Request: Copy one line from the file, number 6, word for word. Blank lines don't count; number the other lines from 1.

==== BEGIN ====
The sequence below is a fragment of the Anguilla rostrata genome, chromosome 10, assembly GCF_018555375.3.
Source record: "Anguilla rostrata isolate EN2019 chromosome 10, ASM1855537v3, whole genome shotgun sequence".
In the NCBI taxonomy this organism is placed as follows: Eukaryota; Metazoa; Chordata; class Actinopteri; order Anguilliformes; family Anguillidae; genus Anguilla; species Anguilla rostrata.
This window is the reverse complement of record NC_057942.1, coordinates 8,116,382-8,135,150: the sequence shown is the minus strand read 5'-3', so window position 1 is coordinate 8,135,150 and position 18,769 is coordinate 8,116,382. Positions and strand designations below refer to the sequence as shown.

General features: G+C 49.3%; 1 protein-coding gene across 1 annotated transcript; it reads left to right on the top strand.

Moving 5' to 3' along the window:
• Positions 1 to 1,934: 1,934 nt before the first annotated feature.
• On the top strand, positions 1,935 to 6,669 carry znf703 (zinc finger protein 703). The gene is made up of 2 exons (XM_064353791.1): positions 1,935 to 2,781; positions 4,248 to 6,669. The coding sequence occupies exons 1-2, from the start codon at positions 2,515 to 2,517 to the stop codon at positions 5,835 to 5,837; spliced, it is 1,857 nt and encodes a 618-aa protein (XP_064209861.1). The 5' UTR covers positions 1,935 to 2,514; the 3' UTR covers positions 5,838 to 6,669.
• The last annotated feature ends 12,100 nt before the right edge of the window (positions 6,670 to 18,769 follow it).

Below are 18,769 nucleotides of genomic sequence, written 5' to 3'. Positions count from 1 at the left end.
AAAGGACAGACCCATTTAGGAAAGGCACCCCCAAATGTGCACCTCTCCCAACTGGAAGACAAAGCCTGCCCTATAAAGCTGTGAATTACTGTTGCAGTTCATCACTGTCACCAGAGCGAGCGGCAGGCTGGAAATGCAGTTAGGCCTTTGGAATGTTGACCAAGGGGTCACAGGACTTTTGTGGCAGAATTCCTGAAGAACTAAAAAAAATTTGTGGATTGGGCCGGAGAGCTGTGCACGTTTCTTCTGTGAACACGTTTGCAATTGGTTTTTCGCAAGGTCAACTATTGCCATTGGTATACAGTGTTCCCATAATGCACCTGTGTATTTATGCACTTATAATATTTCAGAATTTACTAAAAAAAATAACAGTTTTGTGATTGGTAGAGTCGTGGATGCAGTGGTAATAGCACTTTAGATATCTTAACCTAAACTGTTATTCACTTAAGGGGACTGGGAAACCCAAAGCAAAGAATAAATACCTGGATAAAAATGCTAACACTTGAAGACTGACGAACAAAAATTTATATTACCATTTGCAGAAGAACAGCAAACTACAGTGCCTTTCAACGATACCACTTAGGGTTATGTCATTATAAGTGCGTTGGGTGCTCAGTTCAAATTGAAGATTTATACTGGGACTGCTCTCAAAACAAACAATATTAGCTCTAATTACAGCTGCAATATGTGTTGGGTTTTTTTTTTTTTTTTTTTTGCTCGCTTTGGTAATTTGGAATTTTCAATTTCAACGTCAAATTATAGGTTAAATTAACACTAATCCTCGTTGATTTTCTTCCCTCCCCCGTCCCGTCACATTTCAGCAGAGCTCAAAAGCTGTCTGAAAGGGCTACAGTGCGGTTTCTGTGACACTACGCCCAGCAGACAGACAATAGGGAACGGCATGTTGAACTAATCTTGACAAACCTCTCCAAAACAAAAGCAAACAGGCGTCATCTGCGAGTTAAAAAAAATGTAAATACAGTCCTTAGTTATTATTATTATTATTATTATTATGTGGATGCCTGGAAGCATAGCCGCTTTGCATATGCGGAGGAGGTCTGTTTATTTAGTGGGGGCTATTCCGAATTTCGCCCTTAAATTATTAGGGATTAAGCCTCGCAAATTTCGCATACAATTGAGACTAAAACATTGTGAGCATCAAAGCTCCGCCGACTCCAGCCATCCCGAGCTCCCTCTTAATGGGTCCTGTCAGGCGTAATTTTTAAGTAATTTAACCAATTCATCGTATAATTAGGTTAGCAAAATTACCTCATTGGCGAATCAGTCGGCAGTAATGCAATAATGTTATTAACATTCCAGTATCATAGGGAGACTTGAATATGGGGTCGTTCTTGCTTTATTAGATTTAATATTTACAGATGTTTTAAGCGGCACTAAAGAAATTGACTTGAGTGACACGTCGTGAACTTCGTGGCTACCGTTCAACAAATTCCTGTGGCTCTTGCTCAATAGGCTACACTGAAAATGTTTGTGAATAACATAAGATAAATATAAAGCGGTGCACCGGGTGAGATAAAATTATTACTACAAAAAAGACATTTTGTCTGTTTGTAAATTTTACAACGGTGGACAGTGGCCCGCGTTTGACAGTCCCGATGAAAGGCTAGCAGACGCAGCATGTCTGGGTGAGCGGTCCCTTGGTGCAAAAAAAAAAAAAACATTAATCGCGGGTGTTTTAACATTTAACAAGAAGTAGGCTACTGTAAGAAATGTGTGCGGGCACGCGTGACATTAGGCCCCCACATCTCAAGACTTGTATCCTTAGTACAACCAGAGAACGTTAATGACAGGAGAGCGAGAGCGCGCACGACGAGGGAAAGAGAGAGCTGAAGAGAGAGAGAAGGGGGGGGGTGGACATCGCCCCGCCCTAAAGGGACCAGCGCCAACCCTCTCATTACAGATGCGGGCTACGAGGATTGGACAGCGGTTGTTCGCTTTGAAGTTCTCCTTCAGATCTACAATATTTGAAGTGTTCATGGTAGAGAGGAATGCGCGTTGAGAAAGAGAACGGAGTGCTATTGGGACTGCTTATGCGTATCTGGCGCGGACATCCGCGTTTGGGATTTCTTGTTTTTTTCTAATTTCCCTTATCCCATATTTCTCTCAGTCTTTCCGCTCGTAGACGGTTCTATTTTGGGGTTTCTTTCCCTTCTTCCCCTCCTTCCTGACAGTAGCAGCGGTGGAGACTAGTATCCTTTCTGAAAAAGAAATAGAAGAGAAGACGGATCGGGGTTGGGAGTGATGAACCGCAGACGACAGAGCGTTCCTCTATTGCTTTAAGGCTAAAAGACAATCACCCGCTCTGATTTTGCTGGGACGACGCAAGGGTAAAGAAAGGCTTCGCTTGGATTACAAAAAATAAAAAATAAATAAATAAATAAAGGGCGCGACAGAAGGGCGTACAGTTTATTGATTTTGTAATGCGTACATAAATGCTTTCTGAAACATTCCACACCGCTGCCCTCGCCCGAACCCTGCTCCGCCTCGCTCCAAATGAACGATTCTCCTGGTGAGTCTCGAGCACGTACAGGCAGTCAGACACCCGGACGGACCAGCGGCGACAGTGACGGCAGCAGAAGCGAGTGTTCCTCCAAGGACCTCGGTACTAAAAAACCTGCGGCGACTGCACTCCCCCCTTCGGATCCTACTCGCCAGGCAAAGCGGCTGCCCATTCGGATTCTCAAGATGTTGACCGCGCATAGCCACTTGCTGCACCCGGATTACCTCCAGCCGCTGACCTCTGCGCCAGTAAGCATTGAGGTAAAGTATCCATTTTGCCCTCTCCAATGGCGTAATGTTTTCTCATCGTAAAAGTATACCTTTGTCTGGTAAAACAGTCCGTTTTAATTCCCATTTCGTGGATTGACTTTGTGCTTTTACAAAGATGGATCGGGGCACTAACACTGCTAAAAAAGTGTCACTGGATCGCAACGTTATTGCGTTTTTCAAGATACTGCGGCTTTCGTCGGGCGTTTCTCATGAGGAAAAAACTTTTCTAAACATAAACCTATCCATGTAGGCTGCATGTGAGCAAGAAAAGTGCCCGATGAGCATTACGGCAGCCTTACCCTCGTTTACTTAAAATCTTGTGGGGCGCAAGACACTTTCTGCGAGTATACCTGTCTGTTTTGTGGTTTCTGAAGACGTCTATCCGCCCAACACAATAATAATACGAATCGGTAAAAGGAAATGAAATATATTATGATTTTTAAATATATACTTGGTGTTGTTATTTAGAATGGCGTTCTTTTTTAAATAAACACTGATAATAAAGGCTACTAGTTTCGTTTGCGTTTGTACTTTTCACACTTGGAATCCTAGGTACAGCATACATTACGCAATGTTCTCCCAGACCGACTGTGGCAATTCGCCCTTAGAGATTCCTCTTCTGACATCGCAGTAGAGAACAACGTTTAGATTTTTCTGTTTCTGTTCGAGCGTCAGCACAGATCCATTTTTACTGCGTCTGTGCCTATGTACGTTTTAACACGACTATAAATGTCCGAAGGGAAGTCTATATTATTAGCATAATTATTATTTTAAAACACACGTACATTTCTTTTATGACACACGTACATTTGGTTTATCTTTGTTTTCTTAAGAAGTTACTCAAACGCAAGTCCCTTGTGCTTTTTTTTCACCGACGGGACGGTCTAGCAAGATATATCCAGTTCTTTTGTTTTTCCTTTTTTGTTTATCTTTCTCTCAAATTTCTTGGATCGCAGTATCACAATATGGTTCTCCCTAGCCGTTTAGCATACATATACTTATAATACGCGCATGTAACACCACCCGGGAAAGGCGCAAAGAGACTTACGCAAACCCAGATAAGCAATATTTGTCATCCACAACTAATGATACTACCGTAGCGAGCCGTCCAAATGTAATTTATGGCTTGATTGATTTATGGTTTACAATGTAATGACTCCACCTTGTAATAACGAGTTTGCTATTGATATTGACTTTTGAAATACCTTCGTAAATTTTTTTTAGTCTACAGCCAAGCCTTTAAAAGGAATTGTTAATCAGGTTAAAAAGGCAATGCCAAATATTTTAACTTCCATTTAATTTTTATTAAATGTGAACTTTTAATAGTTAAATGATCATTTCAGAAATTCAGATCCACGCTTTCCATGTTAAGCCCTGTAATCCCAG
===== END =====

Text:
Moving 5' to 3' along the window: